A sentimental streak a mile wide, a modicum of religious faith and a disinclination to irony are as necessary as a ticket in order to wrap oneself around "Oscar and the Pink Lady," Eric-Emmanuel Schmitt's inspirational monodrama now in its U.S. premiere at the Old Globe.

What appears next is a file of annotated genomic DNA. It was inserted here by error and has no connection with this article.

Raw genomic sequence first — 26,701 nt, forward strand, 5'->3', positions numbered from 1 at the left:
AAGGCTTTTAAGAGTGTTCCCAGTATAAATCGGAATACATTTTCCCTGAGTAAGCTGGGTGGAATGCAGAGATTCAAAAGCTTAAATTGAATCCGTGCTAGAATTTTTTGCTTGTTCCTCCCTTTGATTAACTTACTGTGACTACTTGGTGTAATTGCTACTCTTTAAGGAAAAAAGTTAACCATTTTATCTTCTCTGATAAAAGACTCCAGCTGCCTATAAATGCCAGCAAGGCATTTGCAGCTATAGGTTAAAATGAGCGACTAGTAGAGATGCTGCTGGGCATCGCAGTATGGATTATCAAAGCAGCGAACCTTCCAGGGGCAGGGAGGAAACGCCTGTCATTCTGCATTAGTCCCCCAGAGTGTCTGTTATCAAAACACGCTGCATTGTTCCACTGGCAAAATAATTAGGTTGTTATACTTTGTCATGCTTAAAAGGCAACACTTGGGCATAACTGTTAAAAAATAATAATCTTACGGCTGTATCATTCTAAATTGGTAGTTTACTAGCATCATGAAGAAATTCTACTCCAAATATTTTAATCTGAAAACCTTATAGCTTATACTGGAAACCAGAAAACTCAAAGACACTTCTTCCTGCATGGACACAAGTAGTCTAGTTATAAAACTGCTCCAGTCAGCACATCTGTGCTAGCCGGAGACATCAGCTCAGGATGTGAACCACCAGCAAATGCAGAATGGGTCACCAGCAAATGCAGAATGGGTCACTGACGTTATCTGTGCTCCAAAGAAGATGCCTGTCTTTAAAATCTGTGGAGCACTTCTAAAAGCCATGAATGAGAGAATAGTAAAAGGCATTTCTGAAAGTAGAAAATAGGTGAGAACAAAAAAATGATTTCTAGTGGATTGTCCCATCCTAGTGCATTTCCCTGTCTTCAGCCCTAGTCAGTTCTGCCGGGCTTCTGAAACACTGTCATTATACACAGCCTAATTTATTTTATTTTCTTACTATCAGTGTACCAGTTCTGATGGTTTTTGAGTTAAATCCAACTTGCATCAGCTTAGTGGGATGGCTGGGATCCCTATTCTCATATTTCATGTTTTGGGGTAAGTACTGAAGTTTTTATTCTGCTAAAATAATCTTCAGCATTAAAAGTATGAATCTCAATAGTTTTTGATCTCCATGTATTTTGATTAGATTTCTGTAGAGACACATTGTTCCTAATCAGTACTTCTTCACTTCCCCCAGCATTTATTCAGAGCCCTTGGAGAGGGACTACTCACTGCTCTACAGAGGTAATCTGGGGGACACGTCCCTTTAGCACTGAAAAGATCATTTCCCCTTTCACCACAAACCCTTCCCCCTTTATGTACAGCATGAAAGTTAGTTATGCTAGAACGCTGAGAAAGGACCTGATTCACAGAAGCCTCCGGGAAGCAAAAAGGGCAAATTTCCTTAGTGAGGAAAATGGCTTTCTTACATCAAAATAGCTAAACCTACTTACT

A sentimental streak a mile wide, a modicum of religious faith and a disinclination to irony are as necessary as a ticket in order to wrap oneself around “Oscar and the Pink Lady,” Eric-Emmanuel Schmitt’s inspirational monodrama now in its U.S. premiere at the Old Globe. In a rare Southland visit, Rosemary Harris brings focus and commitment to a parable too much of which sounds as if culled from scented greeting cards. Actress always mesmerizes, though it’s not unlike hiring Pablo Casals to perform “Frere Jacques.”Among the effects of a seven-year-old leukemia victim are 12 epistles to God, composed during his final days at the advice of his pink-smocked volunteer caregiver (and, unaccountably, one-time lady wrestler) nicknamed “Granny Pink” (Harris), who proceeds to assume the little boy’s persona and perform them for us. Originally a skeptic, Oscar develops faith quickly, seeing God as a pal with whom to share reports on hospital doings rather than as the cause of his ill health or a resource for the meaning of life. Play’s content has charm as far as it goes. Aware of his borrowed time, Granny has suggested the boy think about aging 10 years each day, and though his insights seem way too precocious (first he’s 20 and “dating” another patient; next day he’s 30 and “married;” a day later he’s philandering due to his midlife crisis), the conceit offers structure and Ages of Man gravitas. Meanwhile, though Oscar’s discoveries smack of Ziggy (“There’s always a way”; “Look at the world every day as if for the first time”), anyone having suffered the awful loss of a child would likely find solace in this piece, and that’s not nothing. Still, the lack of conflict between Oscar and Granny, or between either and God for that matter, becomes increasingly problematic and hard to credit. The volunteer responds to all eventualities with indefatigable sweetness, and Oscar is almost as sanguine (moments of pique toward parents get resolved neatly on Christmas Eve). There’s no reason why either character must rage against the dying of the light, but simpering is hardly their only alternative. Helmer Frank Dunlop could have done more to combat a wearisome sameness that starts to verge on the treacly. Otherwise, he has nicely shaped Harris’s command of pace and space (she uses every inch of, and object in, Michael Vaughn Sims’s detailed hospital ward-in-the-round), and her accomplishment is prodigious by any standard: It’s not every thesp who could carry a two-hour show without showing signs of strain, let alone a star just turned 80. Actress’s approach offers an interesting contrast with another solo act in town. While Matt Sax employs voice, movement and costume adjustments to precisely differentiate each character in “Clay,” Harris is much less fastidious. She does two voices for dialogues — upper and lower register — but lets emotional context, rather than consistency, determine which character gets the higher pitch in any given scene. Also, she physically characterizes everyone in the same tippy-toe style, one befitting both puckish old lady and young scamp. Perhaps the difference lies in the nature of the dramatic events themselves. Since young Sax and his protagonist Clifford are only starting out in life and career, their careful delineation reflects a need for everything to be just so. But Oscar and Granny, whose hourglasses are running out, have no interest in such niceties. For them, the expressing of heartfelt truth in whatever time remains, however fulsomely, is enough.